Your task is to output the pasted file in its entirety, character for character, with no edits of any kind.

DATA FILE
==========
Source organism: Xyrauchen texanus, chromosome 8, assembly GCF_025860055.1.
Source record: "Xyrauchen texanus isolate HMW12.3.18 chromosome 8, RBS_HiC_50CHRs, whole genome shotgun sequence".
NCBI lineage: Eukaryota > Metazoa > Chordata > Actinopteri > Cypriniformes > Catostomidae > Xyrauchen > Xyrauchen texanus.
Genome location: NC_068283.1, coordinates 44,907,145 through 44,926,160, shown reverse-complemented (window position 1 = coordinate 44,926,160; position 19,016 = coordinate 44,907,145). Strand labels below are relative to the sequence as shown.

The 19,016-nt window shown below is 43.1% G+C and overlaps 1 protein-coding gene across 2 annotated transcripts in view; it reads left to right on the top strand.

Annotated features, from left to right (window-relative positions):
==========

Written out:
Source organism: Xyrauchen texanus, chromosome 8, assembly GCF_025860055.1.
Source record: "Xyrauchen texanus isolate HMW12.3.18 chromosome 8, RBS_HiC_50CHRs, whole genome shotgun sequence".
NCBI lineage: Eukaryota > Metazoa > Chordata > Actinopteri > Cypriniformes > Catostomidae > Xyrauchen > Xyrauchen texanus.
Genome location: NC_068283.1, coordinates 44,907,145 through 44,926,160, shown reverse-complemented (window position 1 = coordinate 44,926,160; position 19,016 = coordinate 44,907,145). Strand labels below are relative to the sequence as shown.

The 19,016-nt window shown below is 43.1% G+C and overlaps 1 protein-coding gene across 2 annotated transcripts in view; it reads left to right on the top strand.

Annotated features, from left to right (window-relative positions):